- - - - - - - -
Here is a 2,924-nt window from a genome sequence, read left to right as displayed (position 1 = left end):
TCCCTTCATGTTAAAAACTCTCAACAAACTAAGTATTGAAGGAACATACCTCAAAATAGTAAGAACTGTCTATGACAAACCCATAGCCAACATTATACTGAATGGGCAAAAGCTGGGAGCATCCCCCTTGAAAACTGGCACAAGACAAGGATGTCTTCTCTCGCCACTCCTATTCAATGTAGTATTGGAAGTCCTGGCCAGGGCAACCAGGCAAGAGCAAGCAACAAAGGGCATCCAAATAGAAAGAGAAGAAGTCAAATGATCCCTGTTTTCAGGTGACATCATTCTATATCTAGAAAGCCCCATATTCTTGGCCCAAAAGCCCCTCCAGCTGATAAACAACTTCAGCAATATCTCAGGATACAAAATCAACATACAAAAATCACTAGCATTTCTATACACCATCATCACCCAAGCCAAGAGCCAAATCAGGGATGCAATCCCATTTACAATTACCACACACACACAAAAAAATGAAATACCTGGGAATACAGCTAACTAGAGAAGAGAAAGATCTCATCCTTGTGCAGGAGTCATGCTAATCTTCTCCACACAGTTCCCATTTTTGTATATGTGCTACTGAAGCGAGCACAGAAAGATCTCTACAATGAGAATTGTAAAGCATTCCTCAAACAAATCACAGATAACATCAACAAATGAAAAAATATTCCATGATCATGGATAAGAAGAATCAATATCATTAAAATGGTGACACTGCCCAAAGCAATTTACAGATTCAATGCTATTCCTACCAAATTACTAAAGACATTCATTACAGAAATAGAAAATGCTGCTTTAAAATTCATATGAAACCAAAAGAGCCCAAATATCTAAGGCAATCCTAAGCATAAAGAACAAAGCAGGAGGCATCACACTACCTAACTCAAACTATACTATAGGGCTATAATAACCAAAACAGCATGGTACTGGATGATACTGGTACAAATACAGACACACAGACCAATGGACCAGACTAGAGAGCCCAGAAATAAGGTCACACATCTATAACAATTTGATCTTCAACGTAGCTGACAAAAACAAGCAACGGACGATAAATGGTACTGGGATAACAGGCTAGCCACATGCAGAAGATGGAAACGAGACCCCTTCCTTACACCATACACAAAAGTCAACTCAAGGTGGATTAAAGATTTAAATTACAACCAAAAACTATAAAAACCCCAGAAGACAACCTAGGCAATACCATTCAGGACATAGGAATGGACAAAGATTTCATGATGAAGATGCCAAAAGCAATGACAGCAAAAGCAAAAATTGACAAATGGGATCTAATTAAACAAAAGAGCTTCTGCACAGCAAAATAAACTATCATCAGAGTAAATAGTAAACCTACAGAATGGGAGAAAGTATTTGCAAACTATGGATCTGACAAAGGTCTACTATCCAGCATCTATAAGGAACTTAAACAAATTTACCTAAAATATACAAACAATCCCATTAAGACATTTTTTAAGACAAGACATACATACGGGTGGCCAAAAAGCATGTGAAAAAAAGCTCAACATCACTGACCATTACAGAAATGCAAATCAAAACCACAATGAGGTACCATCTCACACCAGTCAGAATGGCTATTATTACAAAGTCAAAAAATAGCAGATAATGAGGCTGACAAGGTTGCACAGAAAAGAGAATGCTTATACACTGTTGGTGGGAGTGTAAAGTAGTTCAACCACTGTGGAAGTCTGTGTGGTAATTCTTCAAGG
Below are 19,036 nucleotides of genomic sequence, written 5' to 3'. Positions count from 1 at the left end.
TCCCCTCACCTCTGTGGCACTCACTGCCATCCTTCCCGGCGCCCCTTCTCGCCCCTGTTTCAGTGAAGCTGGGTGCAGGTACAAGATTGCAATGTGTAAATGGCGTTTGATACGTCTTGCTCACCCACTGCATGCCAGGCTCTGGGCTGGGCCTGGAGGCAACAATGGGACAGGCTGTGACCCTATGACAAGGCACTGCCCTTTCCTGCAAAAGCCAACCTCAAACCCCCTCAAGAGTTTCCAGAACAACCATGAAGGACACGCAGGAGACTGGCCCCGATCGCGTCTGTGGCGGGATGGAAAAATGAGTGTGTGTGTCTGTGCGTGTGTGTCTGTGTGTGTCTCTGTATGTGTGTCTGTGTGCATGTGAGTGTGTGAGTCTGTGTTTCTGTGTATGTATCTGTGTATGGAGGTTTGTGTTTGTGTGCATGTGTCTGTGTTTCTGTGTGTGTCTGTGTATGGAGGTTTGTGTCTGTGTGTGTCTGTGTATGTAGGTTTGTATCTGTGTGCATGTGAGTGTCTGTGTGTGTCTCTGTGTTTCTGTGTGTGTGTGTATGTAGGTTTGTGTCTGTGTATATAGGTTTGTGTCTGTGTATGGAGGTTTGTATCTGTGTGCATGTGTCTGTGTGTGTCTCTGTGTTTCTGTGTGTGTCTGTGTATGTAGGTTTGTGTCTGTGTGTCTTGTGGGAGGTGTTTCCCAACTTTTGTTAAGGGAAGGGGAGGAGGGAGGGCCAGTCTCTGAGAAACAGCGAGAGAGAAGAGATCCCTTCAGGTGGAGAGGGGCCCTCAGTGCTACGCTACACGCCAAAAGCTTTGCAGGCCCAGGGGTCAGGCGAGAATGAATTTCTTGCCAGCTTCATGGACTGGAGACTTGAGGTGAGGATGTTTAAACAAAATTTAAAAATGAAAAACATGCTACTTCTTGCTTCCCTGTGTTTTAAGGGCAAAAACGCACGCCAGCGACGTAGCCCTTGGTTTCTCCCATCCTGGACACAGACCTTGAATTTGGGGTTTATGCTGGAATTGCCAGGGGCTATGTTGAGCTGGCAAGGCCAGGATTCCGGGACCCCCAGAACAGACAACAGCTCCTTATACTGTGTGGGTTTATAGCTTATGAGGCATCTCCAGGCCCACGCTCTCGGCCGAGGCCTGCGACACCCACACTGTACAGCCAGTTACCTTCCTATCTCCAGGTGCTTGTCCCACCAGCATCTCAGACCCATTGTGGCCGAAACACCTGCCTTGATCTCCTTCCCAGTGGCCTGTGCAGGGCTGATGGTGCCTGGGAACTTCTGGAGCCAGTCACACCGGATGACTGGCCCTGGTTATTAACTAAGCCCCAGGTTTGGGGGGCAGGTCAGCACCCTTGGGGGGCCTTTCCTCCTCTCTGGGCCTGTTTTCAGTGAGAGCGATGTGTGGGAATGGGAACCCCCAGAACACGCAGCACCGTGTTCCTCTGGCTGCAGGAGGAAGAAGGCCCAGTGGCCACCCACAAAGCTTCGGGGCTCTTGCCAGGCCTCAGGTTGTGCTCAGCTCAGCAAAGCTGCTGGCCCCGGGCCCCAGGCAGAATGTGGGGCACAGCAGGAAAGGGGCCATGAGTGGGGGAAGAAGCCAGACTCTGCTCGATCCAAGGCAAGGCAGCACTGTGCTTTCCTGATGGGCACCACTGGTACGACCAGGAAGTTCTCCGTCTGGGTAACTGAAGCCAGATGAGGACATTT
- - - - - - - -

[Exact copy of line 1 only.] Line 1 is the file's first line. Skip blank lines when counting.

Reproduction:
Here is a 2,924-nt window from a genome sequence, read left to right as displayed (position 1 = left end):